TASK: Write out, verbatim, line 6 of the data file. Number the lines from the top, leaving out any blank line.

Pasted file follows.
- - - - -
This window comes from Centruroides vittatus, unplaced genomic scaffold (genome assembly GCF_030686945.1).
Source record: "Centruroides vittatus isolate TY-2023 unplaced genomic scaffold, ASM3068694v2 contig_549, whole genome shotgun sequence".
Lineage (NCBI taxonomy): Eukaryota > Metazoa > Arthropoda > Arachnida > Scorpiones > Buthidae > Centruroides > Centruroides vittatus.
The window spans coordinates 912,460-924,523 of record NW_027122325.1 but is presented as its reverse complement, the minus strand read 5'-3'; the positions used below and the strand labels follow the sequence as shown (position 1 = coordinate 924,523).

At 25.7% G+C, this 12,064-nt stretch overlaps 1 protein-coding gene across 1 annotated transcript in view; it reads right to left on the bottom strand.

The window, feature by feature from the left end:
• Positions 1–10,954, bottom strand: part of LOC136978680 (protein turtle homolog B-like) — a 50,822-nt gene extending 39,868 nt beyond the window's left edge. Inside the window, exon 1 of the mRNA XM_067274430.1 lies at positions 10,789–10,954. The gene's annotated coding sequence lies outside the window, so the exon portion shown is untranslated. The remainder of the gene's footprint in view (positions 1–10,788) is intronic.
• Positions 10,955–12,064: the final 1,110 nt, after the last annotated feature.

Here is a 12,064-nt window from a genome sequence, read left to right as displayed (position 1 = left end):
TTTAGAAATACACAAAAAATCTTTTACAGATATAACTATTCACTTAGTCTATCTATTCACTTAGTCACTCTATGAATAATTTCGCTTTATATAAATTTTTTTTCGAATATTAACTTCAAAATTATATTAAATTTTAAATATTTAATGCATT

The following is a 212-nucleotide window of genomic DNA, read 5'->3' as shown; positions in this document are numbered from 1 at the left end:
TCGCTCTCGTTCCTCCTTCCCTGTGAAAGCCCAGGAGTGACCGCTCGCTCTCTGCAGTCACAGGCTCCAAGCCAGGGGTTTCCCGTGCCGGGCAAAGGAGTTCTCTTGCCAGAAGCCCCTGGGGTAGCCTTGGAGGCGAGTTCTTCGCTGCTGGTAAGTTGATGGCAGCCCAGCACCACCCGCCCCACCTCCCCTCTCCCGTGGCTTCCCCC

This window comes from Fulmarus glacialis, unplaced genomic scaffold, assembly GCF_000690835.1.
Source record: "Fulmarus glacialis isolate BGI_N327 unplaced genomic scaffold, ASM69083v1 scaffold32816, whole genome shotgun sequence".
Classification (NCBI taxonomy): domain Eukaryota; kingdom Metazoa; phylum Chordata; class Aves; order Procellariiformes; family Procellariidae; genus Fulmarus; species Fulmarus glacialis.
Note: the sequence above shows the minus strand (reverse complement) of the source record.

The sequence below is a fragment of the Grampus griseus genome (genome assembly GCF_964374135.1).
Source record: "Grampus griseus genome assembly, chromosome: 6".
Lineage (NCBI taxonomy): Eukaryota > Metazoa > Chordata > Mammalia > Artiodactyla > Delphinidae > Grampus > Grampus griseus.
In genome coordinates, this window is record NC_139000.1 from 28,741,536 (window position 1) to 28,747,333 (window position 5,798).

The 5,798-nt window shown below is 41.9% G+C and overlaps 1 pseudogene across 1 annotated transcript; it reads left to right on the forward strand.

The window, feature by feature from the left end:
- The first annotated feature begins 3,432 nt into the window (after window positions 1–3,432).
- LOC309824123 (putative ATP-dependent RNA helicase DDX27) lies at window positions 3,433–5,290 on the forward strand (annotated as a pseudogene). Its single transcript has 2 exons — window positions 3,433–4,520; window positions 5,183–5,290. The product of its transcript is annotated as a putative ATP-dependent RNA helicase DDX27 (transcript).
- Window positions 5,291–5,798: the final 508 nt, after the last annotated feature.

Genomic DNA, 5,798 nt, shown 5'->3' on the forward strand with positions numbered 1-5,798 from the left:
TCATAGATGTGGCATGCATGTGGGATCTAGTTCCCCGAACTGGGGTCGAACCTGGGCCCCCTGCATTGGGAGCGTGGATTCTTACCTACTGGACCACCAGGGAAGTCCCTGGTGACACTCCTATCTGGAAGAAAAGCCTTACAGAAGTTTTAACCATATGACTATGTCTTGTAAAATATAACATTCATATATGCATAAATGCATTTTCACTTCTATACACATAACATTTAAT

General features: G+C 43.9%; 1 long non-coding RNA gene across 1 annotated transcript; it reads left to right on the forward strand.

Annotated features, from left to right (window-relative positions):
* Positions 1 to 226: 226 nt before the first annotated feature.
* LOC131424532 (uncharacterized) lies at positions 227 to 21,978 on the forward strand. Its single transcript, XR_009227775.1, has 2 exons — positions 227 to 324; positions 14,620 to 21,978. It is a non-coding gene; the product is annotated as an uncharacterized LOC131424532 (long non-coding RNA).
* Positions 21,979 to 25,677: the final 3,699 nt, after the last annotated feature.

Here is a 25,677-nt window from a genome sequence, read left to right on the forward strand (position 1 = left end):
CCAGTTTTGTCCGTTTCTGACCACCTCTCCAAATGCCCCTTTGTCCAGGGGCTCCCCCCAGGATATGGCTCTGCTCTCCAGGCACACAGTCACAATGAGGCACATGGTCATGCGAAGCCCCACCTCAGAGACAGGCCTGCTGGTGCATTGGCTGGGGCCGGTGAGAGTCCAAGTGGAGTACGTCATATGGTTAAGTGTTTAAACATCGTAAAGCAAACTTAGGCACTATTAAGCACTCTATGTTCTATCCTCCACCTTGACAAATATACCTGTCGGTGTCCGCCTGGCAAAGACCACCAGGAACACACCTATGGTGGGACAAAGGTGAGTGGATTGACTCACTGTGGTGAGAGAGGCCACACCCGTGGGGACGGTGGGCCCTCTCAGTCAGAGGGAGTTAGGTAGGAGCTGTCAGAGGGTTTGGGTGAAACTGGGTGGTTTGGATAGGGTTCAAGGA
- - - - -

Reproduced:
The window, feature by feature from the left end: